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Acute 2-chloroethanol poisoning

Time:2015/11/12 3:47:28

Acute 2-chloroethanol poisoning: experience of a poison control center

BACKGROUND: 2-chloroethanol (CAS 107-07-3), a chemical once used in hastening grape vine sprouting in Taiwan, has caused severe toxicity upon acute exposure. Although such use of 2-chloroethanol is now prohibited in Taiwan, poisoning still occurs following its illegal use. Since data concerning human 2-chloroethanol poisoning remain rare, we report our experience in treating acute 2-chloroethanol-poisoned patients. METHODS: A retrospective analysis was conducted to evaluate patients with 2-chloroethanol poisoning reported to Taiwan Poison Control Center during 1985-1998.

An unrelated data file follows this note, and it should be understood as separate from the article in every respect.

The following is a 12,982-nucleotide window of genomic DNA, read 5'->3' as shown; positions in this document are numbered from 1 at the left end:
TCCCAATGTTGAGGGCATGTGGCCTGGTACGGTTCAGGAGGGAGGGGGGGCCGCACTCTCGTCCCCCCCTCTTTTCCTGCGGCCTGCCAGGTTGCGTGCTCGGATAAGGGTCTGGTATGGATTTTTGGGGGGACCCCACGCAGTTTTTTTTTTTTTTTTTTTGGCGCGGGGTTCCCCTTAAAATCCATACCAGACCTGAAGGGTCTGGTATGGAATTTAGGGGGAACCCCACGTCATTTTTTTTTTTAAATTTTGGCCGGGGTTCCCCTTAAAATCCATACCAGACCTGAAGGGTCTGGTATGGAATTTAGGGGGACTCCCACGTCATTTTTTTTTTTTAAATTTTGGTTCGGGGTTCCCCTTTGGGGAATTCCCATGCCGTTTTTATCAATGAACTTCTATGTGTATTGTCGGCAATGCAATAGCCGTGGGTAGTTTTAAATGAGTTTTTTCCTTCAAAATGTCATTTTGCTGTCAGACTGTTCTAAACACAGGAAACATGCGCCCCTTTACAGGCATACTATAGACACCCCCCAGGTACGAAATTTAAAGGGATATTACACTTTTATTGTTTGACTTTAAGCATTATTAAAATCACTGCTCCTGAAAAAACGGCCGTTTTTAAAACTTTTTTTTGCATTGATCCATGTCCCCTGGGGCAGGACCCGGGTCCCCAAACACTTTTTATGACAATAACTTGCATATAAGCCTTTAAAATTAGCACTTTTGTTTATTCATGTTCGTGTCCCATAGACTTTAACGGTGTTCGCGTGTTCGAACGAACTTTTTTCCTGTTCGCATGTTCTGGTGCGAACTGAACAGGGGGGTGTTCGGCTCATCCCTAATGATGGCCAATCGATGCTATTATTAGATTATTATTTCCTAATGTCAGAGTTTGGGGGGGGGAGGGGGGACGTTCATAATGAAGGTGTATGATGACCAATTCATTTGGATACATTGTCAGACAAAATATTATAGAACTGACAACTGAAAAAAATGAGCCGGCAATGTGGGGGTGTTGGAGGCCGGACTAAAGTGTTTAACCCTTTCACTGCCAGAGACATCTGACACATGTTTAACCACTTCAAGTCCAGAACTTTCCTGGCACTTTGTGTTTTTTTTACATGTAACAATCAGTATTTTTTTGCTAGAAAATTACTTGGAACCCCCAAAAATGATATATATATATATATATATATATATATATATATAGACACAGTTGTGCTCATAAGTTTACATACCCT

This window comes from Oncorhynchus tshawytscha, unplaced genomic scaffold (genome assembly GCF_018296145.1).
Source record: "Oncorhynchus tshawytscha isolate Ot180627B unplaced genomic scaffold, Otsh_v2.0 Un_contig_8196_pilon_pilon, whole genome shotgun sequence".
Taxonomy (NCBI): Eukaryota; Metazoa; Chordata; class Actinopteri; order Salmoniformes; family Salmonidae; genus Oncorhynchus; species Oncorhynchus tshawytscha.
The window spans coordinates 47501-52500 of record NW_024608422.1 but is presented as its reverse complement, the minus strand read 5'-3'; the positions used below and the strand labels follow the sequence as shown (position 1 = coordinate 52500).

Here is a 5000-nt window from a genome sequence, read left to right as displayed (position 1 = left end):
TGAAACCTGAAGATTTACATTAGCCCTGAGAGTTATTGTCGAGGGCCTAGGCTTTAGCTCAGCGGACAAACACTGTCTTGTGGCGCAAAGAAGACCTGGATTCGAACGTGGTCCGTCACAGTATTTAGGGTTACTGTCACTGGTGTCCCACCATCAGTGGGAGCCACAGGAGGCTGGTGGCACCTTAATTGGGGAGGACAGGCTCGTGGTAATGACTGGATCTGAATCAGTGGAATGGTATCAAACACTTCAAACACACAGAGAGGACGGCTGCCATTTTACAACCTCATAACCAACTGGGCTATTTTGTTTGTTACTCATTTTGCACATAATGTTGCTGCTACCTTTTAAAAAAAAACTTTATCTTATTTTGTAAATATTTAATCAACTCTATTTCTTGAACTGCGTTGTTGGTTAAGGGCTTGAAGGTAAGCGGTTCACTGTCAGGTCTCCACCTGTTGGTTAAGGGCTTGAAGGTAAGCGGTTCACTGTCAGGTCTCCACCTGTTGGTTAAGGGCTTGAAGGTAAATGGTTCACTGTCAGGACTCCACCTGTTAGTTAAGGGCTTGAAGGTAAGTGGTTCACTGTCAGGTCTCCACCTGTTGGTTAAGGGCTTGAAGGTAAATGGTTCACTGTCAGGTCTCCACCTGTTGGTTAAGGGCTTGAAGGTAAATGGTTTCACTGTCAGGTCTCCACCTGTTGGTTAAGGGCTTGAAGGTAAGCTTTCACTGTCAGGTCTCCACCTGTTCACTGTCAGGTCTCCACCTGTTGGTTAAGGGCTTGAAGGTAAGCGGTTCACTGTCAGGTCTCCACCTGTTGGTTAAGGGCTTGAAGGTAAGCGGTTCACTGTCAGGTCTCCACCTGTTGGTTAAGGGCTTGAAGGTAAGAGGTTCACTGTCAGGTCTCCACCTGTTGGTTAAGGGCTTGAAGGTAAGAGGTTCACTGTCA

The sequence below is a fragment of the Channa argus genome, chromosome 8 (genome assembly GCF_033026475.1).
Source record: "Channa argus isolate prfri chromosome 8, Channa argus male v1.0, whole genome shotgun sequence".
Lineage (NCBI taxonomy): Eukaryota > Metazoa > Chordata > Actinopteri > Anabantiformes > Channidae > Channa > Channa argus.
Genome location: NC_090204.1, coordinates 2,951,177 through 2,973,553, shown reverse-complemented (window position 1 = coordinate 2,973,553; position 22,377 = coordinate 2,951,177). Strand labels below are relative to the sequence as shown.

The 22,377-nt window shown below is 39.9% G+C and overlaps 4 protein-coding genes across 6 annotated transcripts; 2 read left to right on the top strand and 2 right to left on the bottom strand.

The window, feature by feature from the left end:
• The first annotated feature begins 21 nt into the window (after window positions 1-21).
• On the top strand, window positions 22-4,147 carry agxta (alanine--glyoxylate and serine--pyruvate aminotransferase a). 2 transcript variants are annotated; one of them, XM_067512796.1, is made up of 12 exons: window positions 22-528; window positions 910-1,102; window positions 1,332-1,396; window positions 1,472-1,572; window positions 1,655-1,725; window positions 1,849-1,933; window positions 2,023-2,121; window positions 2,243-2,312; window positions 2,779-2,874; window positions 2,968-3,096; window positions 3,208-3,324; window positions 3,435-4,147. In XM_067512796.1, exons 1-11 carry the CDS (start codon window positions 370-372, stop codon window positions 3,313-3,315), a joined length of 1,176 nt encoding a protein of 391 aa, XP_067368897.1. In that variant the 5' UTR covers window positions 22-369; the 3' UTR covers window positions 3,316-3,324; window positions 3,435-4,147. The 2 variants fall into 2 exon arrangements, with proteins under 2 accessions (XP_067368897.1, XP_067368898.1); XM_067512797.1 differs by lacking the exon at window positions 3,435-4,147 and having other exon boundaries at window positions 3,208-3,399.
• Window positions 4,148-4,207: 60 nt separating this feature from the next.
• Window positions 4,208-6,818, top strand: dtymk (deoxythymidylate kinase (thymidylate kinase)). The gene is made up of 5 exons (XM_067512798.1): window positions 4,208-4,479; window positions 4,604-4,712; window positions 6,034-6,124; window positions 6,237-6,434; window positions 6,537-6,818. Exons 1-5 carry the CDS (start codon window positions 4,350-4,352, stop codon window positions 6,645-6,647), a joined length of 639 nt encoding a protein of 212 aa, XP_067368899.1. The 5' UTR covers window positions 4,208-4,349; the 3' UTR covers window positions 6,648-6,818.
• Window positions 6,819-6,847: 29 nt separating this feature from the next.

RESULTS: Seventeen patients with 2-chloroethanol poisoning were identified. There were 11 male and 6 female patients, ranging in age from 2 to 70 years (median 53 years). The intent of exposure was suicide in 5, accident in 9, and occupational exposure in 3 patients. Oral ingestion was the most common route of exposure (14 patients). Seven out of the 17 patients died within 24 hours due to metabolic acidosis and respiratory failure. Ethanol therapy, used in 2 patients, had no apparent benefit. Moderate or mild poisoning was characterized by gastrointestinal effects only and an uneventful recovery. CONCLUSIONS: 2-chloroethanol can result in severe metabolic acidosis, respiratory failure, coma, and death after acute exposure.